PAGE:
Nathaniel Stampley plays Paul Robeson.

The New Brunswick Performing Arts Center is inaugurated auspiciously with Crossroad Theater Company’s intelligent, engrossing production of Phillip Hayes Dean’s biographical play, “Paul Robeson.”

Nathaniel Stampley embodies the eclectically talented Mr. Robeson with a supple ease that is at once cordially conversational and loaded with intensity and personal magnitude.

Stampley not only conveys Robeson’s individuality and greatness but effortlessly displays his exceptional abilities as an actor, singer, dancer, speaker, and champion of ideas and causes he deemed righteous and immediate.

With director Marshall Jones, III, Stampley endows Dean’s information-packed script with depth and the keen sense that Robeson made great strides towards weighty, often risky objectives during a life lived as America was on the cusp of critical recognition and change.

Theirs is a significant achievement. Dean is a fine writer who composed “Paul Robeson” at a time when biographies could be complete and could be a digest of key incidents in a subject’s life. The danger is such plays can unfold as a matter-of-fact self-congratulatory list of accomplishments and high points.

Jones and Stampley, abetted by some shrewd piano accompaniment by Nat Adderley, Jr., skirt that danger by always keeping Robeson direct and human. This Paul Robeson is a man who commands attention by the clarity and sincerity of what he presents. His manners are always impeccable, his outrages controlled, his observations apt, his logic explained, and his opinions, whether one agrees with all of them or not, legitimately based and imparted in a way that invites understanding and consideration.

Among Stampley’s remarkable feats is keeping “Paul Robeson” highly dramatic and constantly interesting while never seeming to emote, go overboard, or unduly emphasize any part of Robeson’s character or story.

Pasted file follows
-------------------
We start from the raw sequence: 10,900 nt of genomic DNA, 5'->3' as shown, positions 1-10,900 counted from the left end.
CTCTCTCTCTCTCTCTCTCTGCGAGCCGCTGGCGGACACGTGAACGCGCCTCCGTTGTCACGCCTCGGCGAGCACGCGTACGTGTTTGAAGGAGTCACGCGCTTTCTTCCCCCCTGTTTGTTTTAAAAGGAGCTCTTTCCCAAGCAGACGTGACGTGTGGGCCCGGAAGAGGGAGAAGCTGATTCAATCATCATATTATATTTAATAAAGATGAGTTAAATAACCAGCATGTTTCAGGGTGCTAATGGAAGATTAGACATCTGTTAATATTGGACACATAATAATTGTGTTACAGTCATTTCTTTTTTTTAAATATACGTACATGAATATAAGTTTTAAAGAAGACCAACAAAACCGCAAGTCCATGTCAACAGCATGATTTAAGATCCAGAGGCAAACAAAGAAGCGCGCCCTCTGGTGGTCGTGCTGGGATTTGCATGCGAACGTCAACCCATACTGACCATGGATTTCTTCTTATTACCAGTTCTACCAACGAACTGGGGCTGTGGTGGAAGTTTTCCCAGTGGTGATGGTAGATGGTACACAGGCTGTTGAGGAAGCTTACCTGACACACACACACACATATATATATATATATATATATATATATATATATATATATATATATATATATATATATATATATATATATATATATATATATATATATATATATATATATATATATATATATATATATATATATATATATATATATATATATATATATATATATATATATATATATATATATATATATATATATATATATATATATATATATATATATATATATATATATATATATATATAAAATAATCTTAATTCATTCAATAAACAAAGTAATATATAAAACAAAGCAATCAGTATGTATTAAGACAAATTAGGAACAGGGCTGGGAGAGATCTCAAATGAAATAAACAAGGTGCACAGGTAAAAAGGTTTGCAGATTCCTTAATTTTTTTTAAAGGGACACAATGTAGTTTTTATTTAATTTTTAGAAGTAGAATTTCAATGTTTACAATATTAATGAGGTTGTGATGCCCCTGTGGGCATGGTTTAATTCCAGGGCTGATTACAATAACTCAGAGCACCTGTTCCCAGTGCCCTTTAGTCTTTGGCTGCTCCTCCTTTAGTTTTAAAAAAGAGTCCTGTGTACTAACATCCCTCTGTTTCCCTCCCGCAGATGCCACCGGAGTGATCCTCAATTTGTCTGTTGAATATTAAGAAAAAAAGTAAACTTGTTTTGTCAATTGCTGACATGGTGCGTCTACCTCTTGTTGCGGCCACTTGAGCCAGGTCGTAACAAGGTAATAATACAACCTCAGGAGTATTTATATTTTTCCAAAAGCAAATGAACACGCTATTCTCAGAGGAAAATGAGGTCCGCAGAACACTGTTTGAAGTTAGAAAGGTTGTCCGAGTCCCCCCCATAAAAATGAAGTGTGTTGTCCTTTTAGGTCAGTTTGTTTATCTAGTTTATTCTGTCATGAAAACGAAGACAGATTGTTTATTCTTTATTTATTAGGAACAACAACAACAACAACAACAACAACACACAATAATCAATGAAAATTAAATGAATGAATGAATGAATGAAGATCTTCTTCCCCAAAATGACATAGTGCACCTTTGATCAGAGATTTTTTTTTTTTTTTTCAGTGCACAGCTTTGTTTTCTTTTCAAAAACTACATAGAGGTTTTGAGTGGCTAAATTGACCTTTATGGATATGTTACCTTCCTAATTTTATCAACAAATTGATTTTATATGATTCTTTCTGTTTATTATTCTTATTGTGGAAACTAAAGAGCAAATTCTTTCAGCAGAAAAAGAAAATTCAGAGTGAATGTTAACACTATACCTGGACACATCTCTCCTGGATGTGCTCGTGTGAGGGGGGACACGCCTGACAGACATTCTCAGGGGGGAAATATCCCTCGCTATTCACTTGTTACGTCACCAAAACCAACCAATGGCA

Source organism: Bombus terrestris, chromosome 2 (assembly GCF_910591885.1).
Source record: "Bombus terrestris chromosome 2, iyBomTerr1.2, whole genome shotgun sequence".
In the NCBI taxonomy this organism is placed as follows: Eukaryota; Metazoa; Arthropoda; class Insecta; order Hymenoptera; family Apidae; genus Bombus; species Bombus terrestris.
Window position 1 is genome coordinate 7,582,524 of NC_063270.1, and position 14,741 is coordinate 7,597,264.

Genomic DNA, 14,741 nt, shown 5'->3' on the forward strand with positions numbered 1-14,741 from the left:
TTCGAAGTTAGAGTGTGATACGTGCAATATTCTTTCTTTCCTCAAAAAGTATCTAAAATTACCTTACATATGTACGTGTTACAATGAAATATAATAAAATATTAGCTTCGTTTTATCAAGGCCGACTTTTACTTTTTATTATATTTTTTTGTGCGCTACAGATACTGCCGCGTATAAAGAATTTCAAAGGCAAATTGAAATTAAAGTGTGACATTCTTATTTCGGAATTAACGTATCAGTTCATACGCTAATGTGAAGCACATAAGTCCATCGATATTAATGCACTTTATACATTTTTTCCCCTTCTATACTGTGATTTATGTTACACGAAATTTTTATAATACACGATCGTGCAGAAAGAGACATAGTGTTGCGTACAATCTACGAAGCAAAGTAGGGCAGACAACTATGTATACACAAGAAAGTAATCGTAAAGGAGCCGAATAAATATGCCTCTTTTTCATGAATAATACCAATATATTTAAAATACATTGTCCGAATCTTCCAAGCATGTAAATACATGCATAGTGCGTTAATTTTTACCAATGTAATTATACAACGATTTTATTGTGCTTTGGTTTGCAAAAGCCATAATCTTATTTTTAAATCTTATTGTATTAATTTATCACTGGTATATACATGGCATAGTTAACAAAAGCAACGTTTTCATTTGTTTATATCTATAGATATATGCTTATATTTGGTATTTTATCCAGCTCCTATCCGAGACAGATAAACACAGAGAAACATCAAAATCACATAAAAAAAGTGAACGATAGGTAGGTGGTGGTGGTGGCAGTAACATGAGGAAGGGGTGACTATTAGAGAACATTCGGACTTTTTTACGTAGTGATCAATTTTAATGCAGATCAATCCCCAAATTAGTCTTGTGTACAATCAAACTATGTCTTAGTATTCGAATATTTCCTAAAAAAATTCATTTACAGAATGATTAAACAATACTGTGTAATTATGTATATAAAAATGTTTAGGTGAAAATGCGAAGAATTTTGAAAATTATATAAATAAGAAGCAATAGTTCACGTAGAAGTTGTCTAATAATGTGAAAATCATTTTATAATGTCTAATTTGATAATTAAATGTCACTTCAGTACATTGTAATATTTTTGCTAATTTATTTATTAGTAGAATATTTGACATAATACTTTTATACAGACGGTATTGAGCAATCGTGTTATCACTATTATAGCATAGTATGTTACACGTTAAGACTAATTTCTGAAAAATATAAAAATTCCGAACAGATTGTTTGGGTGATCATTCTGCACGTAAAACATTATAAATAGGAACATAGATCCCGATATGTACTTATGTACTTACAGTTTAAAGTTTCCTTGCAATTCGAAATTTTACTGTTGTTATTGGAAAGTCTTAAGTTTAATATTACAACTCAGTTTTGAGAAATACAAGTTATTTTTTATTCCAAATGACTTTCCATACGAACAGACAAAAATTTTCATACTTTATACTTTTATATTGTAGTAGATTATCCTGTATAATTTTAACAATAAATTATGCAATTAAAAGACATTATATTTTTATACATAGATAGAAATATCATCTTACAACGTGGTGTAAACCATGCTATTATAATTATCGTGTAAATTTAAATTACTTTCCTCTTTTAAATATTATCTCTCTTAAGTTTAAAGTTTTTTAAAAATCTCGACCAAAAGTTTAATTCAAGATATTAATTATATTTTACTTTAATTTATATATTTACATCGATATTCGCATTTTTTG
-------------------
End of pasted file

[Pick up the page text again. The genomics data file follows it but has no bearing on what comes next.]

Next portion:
Dignity is Stampley’s primary tool. He imbues Robeson with a gentleman’s graces, a refinement and articulate demeanor that is so polished, yet so natural, it disarms any adversary, making them seem small, bigoted, or crass by comparison.

As said earlier, Stampley’s Paul Robeson exudes magnitude. He is a perceptive man who knows how to burst through prejudice, is willing to challenge both popular thought and arrogant authority, and whose talent on many scores cannot be denied.

Stampley presents Robeson as admirable, a genuine human original, and the fitting subject for a play. His performance has no false notes and amiably fills more than two hours in a way that makes one forget time is passing.

Dean makes Paul Robeson a compelling subject. He shows Robeson to be a true pioneer, racking up a string of “firsts” for African-Americans just two generations past their time as slaves.

Freedom and equality are recurring themes in “Paul Robeson.” As a young man, Robeson overcomes objections and deftly counters all obstacles that would deny him the education he sought at Rutgers, prevent him from playing college football, or from speaking with authority in classes at Columbia Law.